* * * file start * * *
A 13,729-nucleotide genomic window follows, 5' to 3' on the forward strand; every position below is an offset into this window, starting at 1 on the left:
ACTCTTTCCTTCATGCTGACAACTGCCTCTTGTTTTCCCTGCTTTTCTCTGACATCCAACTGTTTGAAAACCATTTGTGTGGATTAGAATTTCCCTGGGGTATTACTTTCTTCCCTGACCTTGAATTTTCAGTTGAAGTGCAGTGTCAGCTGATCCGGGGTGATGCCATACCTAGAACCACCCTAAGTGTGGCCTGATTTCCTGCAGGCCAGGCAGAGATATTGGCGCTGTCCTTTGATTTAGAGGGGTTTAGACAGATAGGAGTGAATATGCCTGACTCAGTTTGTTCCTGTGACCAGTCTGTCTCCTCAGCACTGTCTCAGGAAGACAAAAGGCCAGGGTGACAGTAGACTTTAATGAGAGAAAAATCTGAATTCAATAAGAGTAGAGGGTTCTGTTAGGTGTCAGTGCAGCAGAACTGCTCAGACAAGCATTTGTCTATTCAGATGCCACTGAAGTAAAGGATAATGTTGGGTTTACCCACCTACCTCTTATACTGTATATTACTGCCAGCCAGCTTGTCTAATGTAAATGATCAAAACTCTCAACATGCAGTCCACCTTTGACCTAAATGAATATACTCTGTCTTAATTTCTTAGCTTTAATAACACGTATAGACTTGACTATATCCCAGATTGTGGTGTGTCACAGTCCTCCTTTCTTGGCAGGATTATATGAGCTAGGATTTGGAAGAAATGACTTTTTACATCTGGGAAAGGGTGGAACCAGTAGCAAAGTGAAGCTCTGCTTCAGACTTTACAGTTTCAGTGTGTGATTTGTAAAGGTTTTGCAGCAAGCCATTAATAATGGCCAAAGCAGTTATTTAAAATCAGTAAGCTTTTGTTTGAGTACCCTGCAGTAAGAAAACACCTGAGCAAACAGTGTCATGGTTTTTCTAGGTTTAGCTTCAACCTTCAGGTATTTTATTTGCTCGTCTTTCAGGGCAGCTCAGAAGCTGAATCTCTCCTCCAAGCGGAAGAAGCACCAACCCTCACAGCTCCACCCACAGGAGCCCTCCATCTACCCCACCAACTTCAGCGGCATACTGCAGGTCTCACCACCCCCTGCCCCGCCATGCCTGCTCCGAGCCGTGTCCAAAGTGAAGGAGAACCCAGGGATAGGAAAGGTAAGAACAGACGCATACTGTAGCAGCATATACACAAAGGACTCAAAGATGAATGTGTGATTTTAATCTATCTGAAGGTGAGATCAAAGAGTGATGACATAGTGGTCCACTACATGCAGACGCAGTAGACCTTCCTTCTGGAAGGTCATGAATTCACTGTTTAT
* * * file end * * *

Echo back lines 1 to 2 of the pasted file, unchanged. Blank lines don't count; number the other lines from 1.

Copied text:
A 13,729-nucleotide genomic window follows, 5' to 3' on the forward strand; every position below is an offset into this window, starting at 1 on the left:
ACTCTTTCCTTCATGCTGACAACTGCCTCTTGTTTTCCCTGCTTTTCTCTGACATCCAACTGTTTGAAAACCATTTGTGTGGATTAGAATTTCCCTGGGGTATTACTTTCTTCCCTGACCTTGAATTTTCAGTTGAAGTGCAGTGTCAGCTGATCCGGGGTGATGCCATACCTAGAACCACCCTAAGTGTGGCCTGATTTCCTGCAGGCCAGGCAGAGATATTGGCGCTGTCCTTTGATTTAGAGGGGTTTAGACAGATAGGAGTGAATATGCCTGACTCAGTTTGTTCCTGTGACCAGTCTGTCTCCTCAGCACTGTCTCAGGAAGACAAAAGGCCAGGGTGACAGTAGACTTTAATGAGAGAAAAATCTGAATTCAATAAGAGTAGAGGGTTCTGTTAGGTGTCAGTGCAGCAGAACTGCTCAGACAAGCATTTGTCTATTCAGATGCCACTGAAGTAAAGGATAATGTTGGGTTTACCCACCTACCTCTTATACTGTATATTACTGCCAGCCAGCTTGTCTAATGTAAATGATCAAAACTCTCAACATGCAGTCCACCTTTGACCTAAATGAATATACTCTGTCTTAATTTCTTAGCTTTAATAACACGTATAGACTTGACTATATCCCAGATTGTGGTGTGTCACAGTCCTCCTTTCTTGGCAGGATTATATGAGCTAGGATTTGGAAGAAATGACTTTTTACATCTGGGAAAGGGTGGAACCAGTAGCAAAGTGAAGCTCTGCTTCAGACTTTACAGTTTCAGTGTGTGATTTGTAAAGGTTTTGCAGCAAGCCATTAATAATGGCCAAAGCAGTTATTTAAAATCAGTAAGCTTTTGTTTGAGTACCCTGCAGTAAGAAAACACCTGAGCAAACAGTGTCATGGTTTTTCTAGGTTTAGCTTCAACCTTCAGGTATTTTATTTGCTCGTCTTTCAGGGCAGCTCAGAAGCTGAATCTCTCCTCCAAGCGGAAGAAGCACCAACCCTCACAGCTCCACCCACAGGAGCCCTCCATCTACCCCACCAACTTCAGCGGCATACTGCAGGTCTCACCACCCCCTGCCCCGCCATGCCTGCTCCGAGCCGTGTCCAAAGTGAAGGAGAACCCAGGGATAGGAAAGGTAAGAACAGACGCATACTGTAGCAGCATATACACAAAGGACTCAAAGATGAATGTGTGATTTTAATCTATCTGAAGGTGAGATCAAAGAGTGATGACATAGTGGTCCACTACATGCAGACGCAGTAGACCTTCCTTCTGGAAGGTCATGAATTCACTGTTTAT